The minister of defence, Dr Bello Haliru Mohammed, has said that Boko Haram which has terrorized major cities in northern Nigeria has been attempting to make the entire country its theatre of operation but has been restricted to only 20 of the 774 local government areas of the country.
Speaking in an exclusive interview with LEADERSHIP SUNDAY, Mohammed also said the intelligence agencies have successfully infiltrated the ranks of Boko Haram, but said the June deadline for obliterating the group was not feasible.
With events in Mali taking a turn for the worse, after the March 22 military coup, Mohammed set conditions under which Nigeria could join the ECOWAS in a military intervention to contain the rebels.
This is just as the chief of defence staff, Air Chief Marshal Oluseyi Petinrin, has said that he is not in a position to speak on what Nigeria’s next line of action would be regarding a possible military intervention in Mali, but said the nation is committed to whatever ECOWAS and President Goodluck Jonathan may decide.
On his part, the director-general of the Nigerian Institute of International Affairs, Prof Bola Akinterinwa, said the priority of the Nigerian government and ECOWAS should be to dislodge the Tuareg rebels before they can come back and restore democracy to Mali.
Speaking further on Boko Haram, Mohammed said: “The fact that we have been able to contain the violence that has been rearing its head to a few local governments within the country, in itsself, is evidence of success of our armed forces, and, from the way the various elements operate, it is obvious their intention is to make the whole country their theatre of operation.
“But the security agencies have managed to lock them in small areas. I would say, of all the talk of insecurity and violence, it is happening only in about 20 of the 774 local governments in the country.”
He said: “Our security agencies, not only the military intelligence, even civilian intelligence like the SSS, NIA and police intelligence, have been doing tremendous work in infiltrating the various violent organisations.
“That is ranging from the Niger Delta up to the current Boko Haram that is rearing itself in the north. And they have managed to adapt very quickly to the developing situation because you know the acts of terrorism are not things we are used to in Nigeria.”
On the deadlock in Mali, he said further: “What is before Nigeria and ECOWAS now is to ensure that democracy is restored in Mali. The military junta in Mali has been told in no uncertain terms that they must restore Malian democracy.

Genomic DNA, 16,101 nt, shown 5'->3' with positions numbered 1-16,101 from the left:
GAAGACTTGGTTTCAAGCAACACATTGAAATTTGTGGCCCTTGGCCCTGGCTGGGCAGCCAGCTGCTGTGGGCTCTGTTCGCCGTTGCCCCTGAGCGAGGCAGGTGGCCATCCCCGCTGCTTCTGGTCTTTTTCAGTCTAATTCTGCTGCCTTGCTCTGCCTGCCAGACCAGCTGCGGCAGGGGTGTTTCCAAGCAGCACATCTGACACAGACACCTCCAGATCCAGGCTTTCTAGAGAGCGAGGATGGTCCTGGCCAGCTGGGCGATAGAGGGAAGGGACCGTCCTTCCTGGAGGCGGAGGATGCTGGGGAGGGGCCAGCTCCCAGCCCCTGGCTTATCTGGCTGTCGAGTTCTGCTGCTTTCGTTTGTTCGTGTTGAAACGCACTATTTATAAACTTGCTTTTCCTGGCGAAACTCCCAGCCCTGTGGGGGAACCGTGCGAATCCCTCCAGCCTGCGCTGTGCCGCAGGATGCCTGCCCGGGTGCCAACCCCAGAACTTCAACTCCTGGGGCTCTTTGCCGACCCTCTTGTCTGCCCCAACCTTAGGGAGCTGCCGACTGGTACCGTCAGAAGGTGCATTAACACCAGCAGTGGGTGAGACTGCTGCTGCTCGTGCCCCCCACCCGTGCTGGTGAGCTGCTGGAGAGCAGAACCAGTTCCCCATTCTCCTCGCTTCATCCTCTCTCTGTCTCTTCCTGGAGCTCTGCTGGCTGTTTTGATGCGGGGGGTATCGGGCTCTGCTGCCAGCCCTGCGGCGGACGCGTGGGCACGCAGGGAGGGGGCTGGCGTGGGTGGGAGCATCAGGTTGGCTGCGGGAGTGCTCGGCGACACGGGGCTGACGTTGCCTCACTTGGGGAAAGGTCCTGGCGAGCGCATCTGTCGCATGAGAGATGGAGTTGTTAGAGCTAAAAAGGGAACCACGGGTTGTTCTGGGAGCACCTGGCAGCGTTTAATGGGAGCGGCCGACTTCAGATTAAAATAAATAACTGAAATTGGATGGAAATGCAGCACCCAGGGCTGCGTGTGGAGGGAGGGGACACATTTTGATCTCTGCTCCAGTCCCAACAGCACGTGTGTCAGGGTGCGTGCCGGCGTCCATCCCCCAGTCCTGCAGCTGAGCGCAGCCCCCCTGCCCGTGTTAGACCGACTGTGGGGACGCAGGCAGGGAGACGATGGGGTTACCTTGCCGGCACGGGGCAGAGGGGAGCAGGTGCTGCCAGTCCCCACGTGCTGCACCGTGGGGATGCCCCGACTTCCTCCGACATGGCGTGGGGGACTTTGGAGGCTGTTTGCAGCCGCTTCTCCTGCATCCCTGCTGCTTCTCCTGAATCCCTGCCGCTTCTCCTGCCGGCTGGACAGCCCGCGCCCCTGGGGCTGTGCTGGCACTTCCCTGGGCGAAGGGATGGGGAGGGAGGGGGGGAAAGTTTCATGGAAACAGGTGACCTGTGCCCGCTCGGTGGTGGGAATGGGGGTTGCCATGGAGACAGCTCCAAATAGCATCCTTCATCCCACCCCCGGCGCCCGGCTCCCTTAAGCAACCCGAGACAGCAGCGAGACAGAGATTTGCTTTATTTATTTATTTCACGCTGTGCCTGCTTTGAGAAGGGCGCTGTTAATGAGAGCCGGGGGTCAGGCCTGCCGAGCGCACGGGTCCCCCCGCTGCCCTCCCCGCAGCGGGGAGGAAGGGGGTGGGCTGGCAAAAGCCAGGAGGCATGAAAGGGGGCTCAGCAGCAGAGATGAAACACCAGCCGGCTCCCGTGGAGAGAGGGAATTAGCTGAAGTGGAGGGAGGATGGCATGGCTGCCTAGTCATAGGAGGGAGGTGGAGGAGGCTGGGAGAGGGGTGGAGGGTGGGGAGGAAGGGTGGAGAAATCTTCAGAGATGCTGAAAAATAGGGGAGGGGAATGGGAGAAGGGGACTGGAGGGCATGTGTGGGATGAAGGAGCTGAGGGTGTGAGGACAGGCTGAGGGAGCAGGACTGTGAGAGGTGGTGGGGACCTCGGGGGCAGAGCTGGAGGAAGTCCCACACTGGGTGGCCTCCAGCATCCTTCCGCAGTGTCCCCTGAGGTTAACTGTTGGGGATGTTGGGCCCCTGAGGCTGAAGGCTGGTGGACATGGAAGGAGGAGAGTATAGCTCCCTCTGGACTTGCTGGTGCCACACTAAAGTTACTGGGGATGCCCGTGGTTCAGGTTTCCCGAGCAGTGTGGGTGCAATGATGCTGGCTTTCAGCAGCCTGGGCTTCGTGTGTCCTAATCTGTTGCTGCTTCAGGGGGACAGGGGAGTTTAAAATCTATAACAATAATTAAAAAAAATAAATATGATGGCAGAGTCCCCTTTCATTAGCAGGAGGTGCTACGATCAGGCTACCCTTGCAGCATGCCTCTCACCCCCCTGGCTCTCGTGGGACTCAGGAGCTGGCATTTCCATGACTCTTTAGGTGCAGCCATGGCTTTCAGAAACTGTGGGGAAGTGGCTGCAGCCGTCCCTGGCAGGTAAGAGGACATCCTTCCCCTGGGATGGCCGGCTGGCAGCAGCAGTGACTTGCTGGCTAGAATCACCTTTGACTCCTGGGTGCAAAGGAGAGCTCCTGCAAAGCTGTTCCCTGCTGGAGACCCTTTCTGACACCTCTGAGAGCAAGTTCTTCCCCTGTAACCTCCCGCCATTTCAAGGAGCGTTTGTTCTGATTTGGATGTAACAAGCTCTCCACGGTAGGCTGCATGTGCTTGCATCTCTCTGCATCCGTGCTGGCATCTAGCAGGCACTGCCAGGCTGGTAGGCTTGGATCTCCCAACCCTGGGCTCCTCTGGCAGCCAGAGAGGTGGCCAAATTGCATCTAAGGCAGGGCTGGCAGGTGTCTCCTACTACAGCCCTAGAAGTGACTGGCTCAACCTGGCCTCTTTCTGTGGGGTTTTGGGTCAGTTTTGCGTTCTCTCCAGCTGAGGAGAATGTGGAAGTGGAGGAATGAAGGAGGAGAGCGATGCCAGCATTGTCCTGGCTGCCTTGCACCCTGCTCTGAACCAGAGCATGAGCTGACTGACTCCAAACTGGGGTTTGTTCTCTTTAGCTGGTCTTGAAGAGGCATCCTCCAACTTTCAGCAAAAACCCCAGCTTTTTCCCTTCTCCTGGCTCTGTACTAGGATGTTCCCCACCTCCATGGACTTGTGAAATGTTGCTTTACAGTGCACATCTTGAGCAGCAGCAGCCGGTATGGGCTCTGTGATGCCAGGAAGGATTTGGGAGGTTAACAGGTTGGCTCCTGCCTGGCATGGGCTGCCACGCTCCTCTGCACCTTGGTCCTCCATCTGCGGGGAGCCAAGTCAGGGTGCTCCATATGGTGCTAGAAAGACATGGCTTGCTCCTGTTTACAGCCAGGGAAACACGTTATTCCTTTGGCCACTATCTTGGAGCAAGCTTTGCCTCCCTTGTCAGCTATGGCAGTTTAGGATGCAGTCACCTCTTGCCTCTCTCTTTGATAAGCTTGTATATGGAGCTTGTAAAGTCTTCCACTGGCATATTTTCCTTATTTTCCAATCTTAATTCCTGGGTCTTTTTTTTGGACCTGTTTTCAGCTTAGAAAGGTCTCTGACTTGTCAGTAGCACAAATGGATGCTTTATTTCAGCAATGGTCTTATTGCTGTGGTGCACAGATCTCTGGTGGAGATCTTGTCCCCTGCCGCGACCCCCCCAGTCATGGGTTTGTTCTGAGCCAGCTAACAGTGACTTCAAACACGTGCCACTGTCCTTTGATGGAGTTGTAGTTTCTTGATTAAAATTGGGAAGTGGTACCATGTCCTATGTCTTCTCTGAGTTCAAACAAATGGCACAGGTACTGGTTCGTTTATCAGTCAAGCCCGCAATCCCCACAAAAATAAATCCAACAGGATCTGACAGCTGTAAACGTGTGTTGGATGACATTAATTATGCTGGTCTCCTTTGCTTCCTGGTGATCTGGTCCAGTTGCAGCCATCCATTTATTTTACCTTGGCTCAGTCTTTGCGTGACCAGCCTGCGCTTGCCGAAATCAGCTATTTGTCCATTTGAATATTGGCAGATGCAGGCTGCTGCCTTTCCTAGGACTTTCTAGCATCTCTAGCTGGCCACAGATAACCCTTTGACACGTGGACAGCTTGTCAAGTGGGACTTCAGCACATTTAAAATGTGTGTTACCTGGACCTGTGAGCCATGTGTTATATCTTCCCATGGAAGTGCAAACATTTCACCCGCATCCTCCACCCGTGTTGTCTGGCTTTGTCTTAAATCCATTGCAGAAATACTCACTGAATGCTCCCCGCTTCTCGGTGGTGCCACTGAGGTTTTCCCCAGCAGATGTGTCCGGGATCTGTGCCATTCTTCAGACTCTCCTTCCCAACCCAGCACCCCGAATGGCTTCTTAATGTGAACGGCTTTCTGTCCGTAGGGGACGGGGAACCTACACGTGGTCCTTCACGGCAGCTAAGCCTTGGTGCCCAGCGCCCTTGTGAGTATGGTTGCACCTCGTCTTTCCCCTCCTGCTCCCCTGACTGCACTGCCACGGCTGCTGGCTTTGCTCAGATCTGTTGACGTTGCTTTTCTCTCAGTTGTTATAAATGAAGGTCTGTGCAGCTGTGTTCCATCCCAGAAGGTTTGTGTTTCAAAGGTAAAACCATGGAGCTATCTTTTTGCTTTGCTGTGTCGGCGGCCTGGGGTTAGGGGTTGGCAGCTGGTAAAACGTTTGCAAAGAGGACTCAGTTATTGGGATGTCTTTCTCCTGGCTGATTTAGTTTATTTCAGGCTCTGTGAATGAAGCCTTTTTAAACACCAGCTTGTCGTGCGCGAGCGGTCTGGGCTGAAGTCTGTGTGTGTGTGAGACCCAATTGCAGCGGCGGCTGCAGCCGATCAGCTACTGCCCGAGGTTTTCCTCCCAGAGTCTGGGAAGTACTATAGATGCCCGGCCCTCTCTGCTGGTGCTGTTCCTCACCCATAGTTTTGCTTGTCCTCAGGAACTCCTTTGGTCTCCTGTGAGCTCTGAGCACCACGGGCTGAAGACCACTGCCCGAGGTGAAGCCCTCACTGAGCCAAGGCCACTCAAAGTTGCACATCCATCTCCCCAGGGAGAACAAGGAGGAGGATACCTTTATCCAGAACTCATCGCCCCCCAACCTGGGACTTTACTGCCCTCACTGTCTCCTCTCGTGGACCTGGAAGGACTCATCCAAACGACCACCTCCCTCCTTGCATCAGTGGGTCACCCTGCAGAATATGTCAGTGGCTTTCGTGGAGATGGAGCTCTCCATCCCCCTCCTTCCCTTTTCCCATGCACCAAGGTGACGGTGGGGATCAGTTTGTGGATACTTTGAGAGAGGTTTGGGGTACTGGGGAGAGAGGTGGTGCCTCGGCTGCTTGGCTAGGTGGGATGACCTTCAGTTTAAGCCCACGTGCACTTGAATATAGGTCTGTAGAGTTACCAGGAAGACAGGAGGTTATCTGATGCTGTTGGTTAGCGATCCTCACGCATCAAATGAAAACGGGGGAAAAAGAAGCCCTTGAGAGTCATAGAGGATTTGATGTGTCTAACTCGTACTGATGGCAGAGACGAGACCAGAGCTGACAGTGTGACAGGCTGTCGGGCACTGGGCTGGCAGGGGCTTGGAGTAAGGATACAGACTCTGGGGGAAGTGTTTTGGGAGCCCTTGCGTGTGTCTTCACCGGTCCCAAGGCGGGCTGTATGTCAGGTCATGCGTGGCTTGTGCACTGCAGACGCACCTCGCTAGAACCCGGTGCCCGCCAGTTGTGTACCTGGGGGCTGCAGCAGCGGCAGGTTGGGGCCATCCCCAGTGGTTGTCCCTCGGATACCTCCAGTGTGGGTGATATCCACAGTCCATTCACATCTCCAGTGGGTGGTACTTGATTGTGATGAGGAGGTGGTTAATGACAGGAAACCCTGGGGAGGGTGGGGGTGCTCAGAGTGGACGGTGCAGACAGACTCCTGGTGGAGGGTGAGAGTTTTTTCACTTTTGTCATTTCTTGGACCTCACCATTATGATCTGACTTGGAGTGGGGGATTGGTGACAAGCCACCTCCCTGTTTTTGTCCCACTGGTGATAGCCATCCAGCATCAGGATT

“They must allow elected authority to come and handle whatever situation there is. It is not likely that ECOWAS or Nigeria in particular will give any measure of cooperation to the Malian government as long as it is under military rule.”
The minister added: “But as a member of ECOWAS, whenever help is required to maintain peace and order, Nigeria will be quite willing to participate with other West African countries or even other African countries like we have participated in Liberia, Sierra Leone and Cote d’Ivoire or Darfur in Sudan.
“Nigeria is always willing to be our brothers’ keeper but ECOWAS has made it clear that coup and unconstitutional government are no longer acceptable in our zone.”
Speaking through his spokesman, Col. M Yerma, Petinrin said whatever decision reached by the Committee of Chiefs of Defence Staff of ECOWAS would be binding on Nigeria.
Petinrin said that the chief of defence of Cote d’Ivoire, General Soumaila Bagayoko, who is now chairman of the committee, was in a better position to speak on the relation between the committee and the military junta in Mali.
Prof Akinterinwa, the NIIA director-general, on his part said: “The OAU from 1963 has said it would respect the sanctity of colonial frontiers. The AU is also sticking to the principle that it will not accept any unconstitutional change in government.
“Now there is competition between restoring democracy and the issue of separatism. The Tuaregs have declared an independent state and it is not possible for any African country to recognize it. The position of the Nigerian foreign minister is quite good: that neither coup nor the declaration is acceptable.”
But Akinteriwa observed: “To me, African leaders should focus on the declaration because there are too many Tuaregs spread all over. They came back to Libya and started creating problems.”
He, however, said that there was no way that a military intervention by ECOWAS would not be an option but suggested that the regional body should align with the head of the military junta in Mali since he is also against the separatists after which the restoration of democracy could be addressed.